To Each His Own (1946) – The magic of Olivia de Havilland

On TCM 2/27/17 tonight- It is just cinematic magic when Olivia as Jody encounters American Lieutenant Gregory Pierson in WW II London…. will get to you every time you see To Each His Own (1946).

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Oscar Awards Opinion from Reel Hipster!

The opening of LA LA Land (the Glee-like traffic jam scene) was a poor song interpretation, had poor lighting, lousy cinematography, and uninspired choreography. If Billy Crystal can wow us in a five minute opening (at past Academy Awards shows), then we should expect a $30 million dollar movie could at least step up to […]

via Awards — ReelHipster

Rebel Without a Cause (1955) – James Dean, Natalie Wood, Sal Mineo

On TCM 2/21/2017-Great director Nicholas Ray’s masterpiece Rebel Without a Cause (1955) is a favorite of mine. Love the performances by James Dean, Oscar nominated here Natalie Wood and Sal Mineo. I cannot forget: 

  1. The strong performances by Jim Backus and Ann Doran as Dean’s 50’s suburban parents.
  2. The introduction of Nick Adams and Dennis Hooper as young punks.
  3. Later TV series stars William Hopper (to be Paul Drake on Perry Mason) as Natalie’s dad and Edward Platt (to be Chief of Control on Get Smart! as an understanding cop.
  4. The scenes filmed at the LA Griffith Observatory—Love that touching Sal Mineo line as Plato— “What does he know about man alone?”

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Mogambo (1953)- John Ford directs Clark Gable, Grace Kelly, and Ava Gardner

Mogambo (1953) on TCM last night 2/17/17–John Ford masterfully integrates striking gorilla documentary footage with his romantic triangle on a safari tale cast with screen greats: Clark Gable as big game hunter Victor Marswell; Grace Kelly as his married client (In Clark’s words: “You know how it is, the woman always fall for the white hunter.” ) and Ava Gardner as the down on her luck Eloise not having a good safari with the Clark/Grace fling (In the future she: “Only wants to see the two lions in the front of the public library.”) With the same genius Ford composes his shots in Monument Valley, he frames these superstars capturing the beauty and godliness of Kenya’s landscape.

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Nehemiah Persoff – Little Bonaparte in Some Like It Hot (1959)!

On TCM Fri  2/24/17 – The Billy Wilder Essential Some Like It Hot (1959)-the great underrated character actor Nehemiah Persoff cast as mob chief Little Bonaparte opens the mob reunion (disguised as Friends of Italian Opera Lover’s meeting) with the following Wilder/I.A.L. Diamond eloquence: “Thank you, fellow opera-lovers. It’s been ten years since I elected myself president of dis organization… an’ if I say so myself, you made duh right choice. Let’s look at duh record: In duh lass fissel year we made a hundred an’ twelve million dollars before taxes… only we didn’t pay no taxes!”  You also might remember Persoff in On The Waterfront (1954) playing the cab driver/mob informant in the famous Brando/Steiger who reported the action back to bad guy John Friendly (Lee J Cobb).  Look for Nehemiah playing many diverse roles in many movies and TV.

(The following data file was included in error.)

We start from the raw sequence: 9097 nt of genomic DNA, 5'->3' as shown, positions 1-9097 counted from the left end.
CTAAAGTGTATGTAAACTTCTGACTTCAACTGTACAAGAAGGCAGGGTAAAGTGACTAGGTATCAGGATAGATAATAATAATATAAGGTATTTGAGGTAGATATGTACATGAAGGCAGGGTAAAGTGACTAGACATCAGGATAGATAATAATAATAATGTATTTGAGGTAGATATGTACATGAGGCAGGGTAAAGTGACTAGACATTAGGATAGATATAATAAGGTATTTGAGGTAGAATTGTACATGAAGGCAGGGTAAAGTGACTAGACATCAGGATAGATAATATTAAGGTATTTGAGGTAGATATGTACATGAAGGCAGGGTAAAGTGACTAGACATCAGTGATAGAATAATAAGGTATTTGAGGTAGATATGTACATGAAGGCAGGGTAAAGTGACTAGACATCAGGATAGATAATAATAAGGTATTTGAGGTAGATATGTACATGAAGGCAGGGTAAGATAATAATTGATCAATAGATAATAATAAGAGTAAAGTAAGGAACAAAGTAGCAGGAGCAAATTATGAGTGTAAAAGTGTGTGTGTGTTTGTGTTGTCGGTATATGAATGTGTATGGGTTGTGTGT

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Marty (1955)-Valentine’s Day gift to movie lovers!

Perfect forever Valentine’s Day gift to all us movie lovers- Marty (1955) from Oscar winning team of producer Burt Lancaster, director Delbert Mann, and screenwriter Paddy Chayefsky where shy teacher Clara (Betsy Blair) who was down on her luck being taken on a Saturday night date to the Stardust Ballroom by a guy who called her a “dog”. But the reality was that Clara was caught on a date with a “rat” and that evening–she was rescued by the all-time kindest, nicest guy in the history of Cinema, Marty played by the great Oscar winning here Ernest Borgnine (“We dogs have to stick together.”)

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I Remember Mama (1948)—Mr. Hyde’s Gift!

On TCM last night 2/12/17: Legendary director George Steven’s brilliant I Remember Mama (1948)—the great Sir Cedric Hardwicke as the loving but deadbeat boarder Mr. Hyde provides to the San Francisco Norwegian immigrant Hansen family the gift of dramatic readings from classic books. He might not have paid the rent—but it was “a far better thing” (to quote the hero of Charles Dickens’ Tales of Two Cities) that he left his book collection as his final gift to the family.

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